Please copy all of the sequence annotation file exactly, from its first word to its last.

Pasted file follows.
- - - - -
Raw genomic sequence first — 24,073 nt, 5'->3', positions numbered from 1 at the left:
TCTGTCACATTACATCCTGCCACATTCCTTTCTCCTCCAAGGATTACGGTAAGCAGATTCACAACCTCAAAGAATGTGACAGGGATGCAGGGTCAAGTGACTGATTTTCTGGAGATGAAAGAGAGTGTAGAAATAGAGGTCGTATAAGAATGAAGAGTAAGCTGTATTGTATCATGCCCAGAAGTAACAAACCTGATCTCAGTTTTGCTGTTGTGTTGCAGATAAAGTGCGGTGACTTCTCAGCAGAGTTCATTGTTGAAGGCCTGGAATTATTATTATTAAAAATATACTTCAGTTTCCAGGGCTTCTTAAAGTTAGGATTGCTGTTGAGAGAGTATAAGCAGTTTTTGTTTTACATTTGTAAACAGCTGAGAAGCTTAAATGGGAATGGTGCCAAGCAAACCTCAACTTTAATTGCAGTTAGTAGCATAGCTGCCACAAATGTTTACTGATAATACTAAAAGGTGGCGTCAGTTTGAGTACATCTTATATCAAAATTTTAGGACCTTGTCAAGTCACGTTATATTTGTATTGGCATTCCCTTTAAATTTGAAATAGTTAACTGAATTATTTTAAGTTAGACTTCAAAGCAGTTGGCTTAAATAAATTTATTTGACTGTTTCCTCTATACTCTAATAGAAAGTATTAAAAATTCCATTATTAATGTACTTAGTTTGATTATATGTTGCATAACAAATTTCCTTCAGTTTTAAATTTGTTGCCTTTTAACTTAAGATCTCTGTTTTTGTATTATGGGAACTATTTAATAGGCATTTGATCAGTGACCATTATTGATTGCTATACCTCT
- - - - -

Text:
Raw genomic sequence first — 24,073 nt, 5'->3', positions numbered from 1 at the left:
TCTGTCACATTACATCCTGCCACATTCCTTTCTCCTCCAAGGATTACGGTAAGCAGATTCACAACCTCAAAGAATGTGACAGGGATGCAGGGTCAAGTGACTGATTTTCTGGAGATGAAAGAGAGTGTAGAAATAGAGGTCGTATAAGAATGAAGAGTAAGCTGTATTGTATCATGCCCAGAAGTAACAAACCTGATCTCAGTTTTGCTGTTGTGTTGCAGATAAAGTGCGGTGACTTCTCAGCAGAGTTCATTGTTGAAGGCCTGGAATTATTATTATTAAAAATATACTTCAGTTTCCAGGGCTTCTTAAAGTTAGGATTGCTGTTGAGAGAGTATAAGCAGTTTTTGTTTTACATTTGTAAACAGCTGAGAAGCTTAAATGGGAATGGTGCCAAGCAAACCTCAACTTTAATTGCAGTTAGTAGCATAGCTGCCACAAATGTTTACTGATAATACTAAAAGGTGGCGTCAGTTTGAGTACATCTTATATCAAAATTTTAGGACCTTGTCAAGTCACGTTATATTTGTATTGGCATTCCCTTTAAATTTGAAATAGTTAACTGAATTATTTTAAGTTAGACTTCAAAGCAGTTGGCTTAAATAAATTTATTTGACTGTTTCCTCTATACTCTAATAGAAAGTATTAAAAATTCCATTATTAATGTACTTAGTTTGATTATATGTTGCATAACAAATTTCCTTCAGTTTTAAATTTGTTGCCTTTTAACTTAAGATCTCTGTTTTTGTATTATGGGAACTATTTAATAGGCATTTGATCAGTGACCATTATTGATTGCTATACCTCT